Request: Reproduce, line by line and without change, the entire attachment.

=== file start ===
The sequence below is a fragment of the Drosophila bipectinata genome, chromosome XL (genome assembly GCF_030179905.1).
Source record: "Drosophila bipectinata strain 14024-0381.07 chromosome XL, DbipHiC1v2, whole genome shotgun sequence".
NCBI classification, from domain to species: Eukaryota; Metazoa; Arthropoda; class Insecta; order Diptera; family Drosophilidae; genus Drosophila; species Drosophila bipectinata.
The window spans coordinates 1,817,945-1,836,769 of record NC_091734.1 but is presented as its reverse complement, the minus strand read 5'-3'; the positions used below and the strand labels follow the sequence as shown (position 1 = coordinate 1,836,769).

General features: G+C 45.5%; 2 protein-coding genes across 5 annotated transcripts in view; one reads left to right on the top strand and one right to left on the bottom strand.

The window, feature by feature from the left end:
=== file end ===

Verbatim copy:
The sequence below is a fragment of the Drosophila bipectinata genome, chromosome XL (genome assembly GCF_030179905.1).
Source record: "Drosophila bipectinata strain 14024-0381.07 chromosome XL, DbipHiC1v2, whole genome shotgun sequence".
NCBI classification, from domain to species: Eukaryota; Metazoa; Arthropoda; class Insecta; order Diptera; family Drosophilidae; genus Drosophila; species Drosophila bipectinata.
The window spans coordinates 1,817,945-1,836,769 of record NC_091734.1 but is presented as its reverse complement, the minus strand read 5'-3'; the positions used below and the strand labels follow the sequence as shown (position 1 = coordinate 1,836,769).

General features: G+C 45.5%; 2 protein-coding genes across 5 annotated transcripts in view; one reads left to right on the top strand and one right to left on the bottom strand.

The window, feature by feature from the left end: